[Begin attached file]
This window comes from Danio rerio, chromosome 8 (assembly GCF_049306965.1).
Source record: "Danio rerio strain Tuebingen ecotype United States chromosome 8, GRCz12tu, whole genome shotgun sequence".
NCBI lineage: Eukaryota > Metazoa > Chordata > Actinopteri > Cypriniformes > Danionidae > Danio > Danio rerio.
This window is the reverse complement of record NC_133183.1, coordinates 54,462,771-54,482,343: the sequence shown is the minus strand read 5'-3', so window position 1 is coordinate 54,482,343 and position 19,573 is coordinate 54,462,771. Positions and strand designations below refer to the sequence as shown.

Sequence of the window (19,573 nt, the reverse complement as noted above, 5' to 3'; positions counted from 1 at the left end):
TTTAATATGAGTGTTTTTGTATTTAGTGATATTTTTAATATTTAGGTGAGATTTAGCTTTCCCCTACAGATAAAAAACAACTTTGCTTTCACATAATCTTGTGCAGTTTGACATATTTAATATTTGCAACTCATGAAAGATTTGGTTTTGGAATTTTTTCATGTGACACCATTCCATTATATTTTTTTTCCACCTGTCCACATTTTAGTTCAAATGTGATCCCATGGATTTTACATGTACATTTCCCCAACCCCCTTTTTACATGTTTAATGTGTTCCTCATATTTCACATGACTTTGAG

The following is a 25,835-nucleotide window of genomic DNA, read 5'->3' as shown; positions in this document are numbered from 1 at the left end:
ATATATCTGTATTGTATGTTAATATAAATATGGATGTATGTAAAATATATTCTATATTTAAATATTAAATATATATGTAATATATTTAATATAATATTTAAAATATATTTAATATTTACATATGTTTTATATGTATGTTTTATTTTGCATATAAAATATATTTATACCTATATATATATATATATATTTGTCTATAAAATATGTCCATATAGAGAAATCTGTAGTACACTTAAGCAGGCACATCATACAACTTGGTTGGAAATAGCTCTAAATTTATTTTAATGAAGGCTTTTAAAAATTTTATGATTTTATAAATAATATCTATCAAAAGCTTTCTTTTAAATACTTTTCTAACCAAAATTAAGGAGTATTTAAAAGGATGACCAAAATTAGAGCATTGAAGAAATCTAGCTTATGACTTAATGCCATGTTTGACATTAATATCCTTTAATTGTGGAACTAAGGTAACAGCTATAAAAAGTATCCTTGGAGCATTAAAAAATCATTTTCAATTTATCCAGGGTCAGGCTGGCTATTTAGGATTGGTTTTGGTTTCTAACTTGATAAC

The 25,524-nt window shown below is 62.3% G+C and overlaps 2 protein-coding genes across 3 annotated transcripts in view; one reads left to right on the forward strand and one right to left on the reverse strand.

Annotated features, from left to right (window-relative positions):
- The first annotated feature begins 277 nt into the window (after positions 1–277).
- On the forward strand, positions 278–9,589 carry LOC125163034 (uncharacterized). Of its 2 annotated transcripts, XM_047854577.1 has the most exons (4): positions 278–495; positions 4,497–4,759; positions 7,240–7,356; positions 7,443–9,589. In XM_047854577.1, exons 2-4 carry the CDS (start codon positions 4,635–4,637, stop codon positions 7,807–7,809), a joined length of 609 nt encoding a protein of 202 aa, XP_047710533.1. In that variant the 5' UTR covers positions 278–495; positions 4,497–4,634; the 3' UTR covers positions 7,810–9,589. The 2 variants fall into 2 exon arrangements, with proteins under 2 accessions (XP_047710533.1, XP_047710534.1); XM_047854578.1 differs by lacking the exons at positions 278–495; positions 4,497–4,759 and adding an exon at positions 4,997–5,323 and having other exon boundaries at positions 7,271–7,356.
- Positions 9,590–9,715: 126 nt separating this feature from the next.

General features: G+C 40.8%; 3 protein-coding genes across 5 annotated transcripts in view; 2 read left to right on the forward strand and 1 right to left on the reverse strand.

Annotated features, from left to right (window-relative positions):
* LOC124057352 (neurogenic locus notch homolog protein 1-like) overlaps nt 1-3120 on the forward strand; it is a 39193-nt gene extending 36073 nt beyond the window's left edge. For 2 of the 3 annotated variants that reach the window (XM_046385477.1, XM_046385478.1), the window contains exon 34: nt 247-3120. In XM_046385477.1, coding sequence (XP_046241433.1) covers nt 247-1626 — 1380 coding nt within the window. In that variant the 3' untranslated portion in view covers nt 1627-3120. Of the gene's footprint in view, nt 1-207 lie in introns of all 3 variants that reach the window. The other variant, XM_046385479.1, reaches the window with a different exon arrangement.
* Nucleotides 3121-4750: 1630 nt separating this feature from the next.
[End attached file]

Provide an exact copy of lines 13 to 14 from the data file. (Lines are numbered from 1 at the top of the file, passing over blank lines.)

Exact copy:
- Positions 9,590–9,715: 126 nt separating this feature from the next.

General features: G+C 40.8%; 3 protein-coding genes across 5 annotated transcripts in view; 2 read left to right on the forward strand and 1 right to left on the reverse strand.